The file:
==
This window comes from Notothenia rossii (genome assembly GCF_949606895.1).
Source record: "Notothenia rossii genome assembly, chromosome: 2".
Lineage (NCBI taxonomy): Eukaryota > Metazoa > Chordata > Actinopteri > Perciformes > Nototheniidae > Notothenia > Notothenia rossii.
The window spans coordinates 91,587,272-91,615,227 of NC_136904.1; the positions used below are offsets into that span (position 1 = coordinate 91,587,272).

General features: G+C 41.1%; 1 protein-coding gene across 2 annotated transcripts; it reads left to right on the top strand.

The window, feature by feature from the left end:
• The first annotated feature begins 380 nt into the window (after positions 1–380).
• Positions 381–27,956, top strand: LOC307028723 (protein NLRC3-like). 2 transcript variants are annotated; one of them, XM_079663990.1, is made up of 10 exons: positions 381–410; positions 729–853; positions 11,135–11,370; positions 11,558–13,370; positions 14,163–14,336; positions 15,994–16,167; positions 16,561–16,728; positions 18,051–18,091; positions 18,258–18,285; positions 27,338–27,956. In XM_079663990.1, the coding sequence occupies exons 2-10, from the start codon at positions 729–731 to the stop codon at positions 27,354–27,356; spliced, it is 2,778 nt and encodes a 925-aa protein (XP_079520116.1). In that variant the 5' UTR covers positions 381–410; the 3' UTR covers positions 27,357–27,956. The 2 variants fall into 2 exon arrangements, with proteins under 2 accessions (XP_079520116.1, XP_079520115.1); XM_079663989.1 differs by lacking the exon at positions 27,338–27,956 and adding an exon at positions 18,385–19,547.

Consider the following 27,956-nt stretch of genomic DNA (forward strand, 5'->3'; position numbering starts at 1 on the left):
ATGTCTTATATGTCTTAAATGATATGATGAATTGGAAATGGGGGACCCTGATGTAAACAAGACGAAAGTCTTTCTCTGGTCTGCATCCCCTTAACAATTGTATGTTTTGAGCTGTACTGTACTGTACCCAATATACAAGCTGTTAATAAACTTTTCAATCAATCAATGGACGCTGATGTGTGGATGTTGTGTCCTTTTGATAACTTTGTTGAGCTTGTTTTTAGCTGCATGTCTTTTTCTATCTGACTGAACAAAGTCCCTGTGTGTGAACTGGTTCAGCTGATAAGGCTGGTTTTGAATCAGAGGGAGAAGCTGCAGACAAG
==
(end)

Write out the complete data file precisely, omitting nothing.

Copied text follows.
This window comes from Notothenia rossii (genome assembly GCF_949606895.1).
Source record: "Notothenia rossii genome assembly, chromosome: 2".
Lineage (NCBI taxonomy): Eukaryota > Metazoa > Chordata > Actinopteri > Perciformes > Nototheniidae > Notothenia > Notothenia rossii.
The window spans coordinates 91,587,272-91,615,227 of NC_136904.1; the positions used below are offsets into that span (position 1 = coordinate 91,587,272).

General features: G+C 41.1%; 1 protein-coding gene across 2 annotated transcripts; it reads left to right on the top strand.

The window, feature by feature from the left end:
• The first annotated feature begins 380 nt into the window (after positions 1–380).
• Positions 381–27,956, top strand: LOC307028723 (protein NLRC3-like). 2 transcript variants are annotated; one of them, XM_079663990.1, is made up of 10 exons: positions 381–410; positions 729–853; positions 11,135–11,370; positions 11,558–13,370; positions 14,163–14,336; positions 15,994–16,167; positions 16,561–16,728; positions 18,051–18,091; positions 18,258–18,285; positions 27,338–27,956. In XM_079663990.1, the coding sequence occupies exons 2-10, from the start codon at positions 729–731 to the stop codon at positions 27,354–27,356; spliced, it is 2,778 nt and encodes a 925-aa protein (XP_079520116.1). In that variant the 5' UTR covers positions 381–410; the 3' UTR covers positions 27,357–27,956. The 2 variants fall into 2 exon arrangements, with proteins under 2 accessions (XP_079520116.1, XP_079520115.1); XM_079663989.1 differs by lacking the exon at positions 27,338–27,956 and adding an exon at positions 18,385–19,547.

Consider the following 27,956-nt stretch of genomic DNA (forward strand, 5'->3'; position numbering starts at 1 on the left):
ATGTCTTATATGTCTTAAATGATATGATGAATTGGAAATGGGGGACCCTGATGTAAACAAGACGAAAGTCTTTCTCTGGTCTGCATCCCCTTAACAATTGTATGTTTTGAGCTGTACTGTACTGTACCCAATATACAAGCTGTTAATAAACTTTTCAATCAATCAATGGACGCTGATGTGTGGATGTTGTGTCCTTTTGATAACTTTGTTGAGCTTGTTTTTAGCTGCATGTCTTTTTCTATCTGACTGAACAAAGTCCCTGTGTGTGAACTGGTTCAGCTGATAAGGCTGGTTTTGAATCAGAGGGAGAAGCTGCAGACAAG